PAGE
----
With more than enough blame to go around, there’s truth to both positions, no doubt.  There’s also truth in this statement:

Greenspan said the Fed didn’t know the size of the subprime mortgage market until late 2005. (emphasis added)

Late 2005 – the moment in time when the power of wealth crossed path with the force of nature.

Greenspan’s comment provides the timeline needed to link the current financial crisis to the insurance industry’s response to Hurricane Katrina – a link that connects to even more and the “F” word is right in the middle.

Some consider the cats, hedges and other insurance linked securities the elements of a Ponzi scheme financed by premium payments.  I thought so myself; but, recently, I’ve begun to think the financial crisis is actually the collapse of a pyramid scheme.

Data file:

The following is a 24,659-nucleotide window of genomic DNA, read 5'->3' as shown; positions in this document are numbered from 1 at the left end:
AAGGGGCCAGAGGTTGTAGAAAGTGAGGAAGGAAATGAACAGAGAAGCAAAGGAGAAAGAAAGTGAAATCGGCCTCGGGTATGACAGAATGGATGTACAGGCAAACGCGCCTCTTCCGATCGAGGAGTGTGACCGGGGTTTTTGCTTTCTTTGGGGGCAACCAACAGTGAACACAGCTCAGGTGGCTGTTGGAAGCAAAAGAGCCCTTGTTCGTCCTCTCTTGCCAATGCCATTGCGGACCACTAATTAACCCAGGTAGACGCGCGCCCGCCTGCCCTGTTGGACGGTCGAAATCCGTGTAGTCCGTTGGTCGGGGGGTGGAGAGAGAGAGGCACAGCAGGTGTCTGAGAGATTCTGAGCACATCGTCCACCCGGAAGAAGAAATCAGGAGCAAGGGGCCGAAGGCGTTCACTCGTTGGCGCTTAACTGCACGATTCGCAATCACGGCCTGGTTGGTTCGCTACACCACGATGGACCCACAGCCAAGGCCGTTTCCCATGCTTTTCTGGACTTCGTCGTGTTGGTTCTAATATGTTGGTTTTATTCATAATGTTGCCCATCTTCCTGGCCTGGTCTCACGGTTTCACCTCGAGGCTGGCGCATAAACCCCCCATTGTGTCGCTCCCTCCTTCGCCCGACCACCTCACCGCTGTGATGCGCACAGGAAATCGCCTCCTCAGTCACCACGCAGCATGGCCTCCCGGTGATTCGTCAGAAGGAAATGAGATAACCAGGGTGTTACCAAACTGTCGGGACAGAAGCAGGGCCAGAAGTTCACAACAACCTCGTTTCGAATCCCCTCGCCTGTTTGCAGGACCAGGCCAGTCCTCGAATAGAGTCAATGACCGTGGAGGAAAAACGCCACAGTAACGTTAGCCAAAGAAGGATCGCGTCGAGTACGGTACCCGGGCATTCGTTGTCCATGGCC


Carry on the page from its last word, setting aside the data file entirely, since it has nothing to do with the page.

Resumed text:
A pyramid scheme is a non-sustainable business model that involves the exchange of money primarily for enrolling other people into the scheme, without any product or service being delivered. It has been known to come under many guises.

Think of the red dots at the bottom of the pyramid as representing policyholders and their premiums. The single blue dot at the top represents the highly compensated executives who end up with the “real” money. The two tiers of blue dots below the top illustrate insurance linked securities – reinsurance – in various forms virtually indistinguishable from one another other than by name.

Obviously, there are more red dots than there are blue – an indication of the difficulty of keeping all of the balls in the air.  It’s a constant juggling act for the “dot at the top” and Allstate dropped the ball in 2005 when it didn’t purchase reinsurance for hurricane damage to policyholders in Mississippi and Louisiana.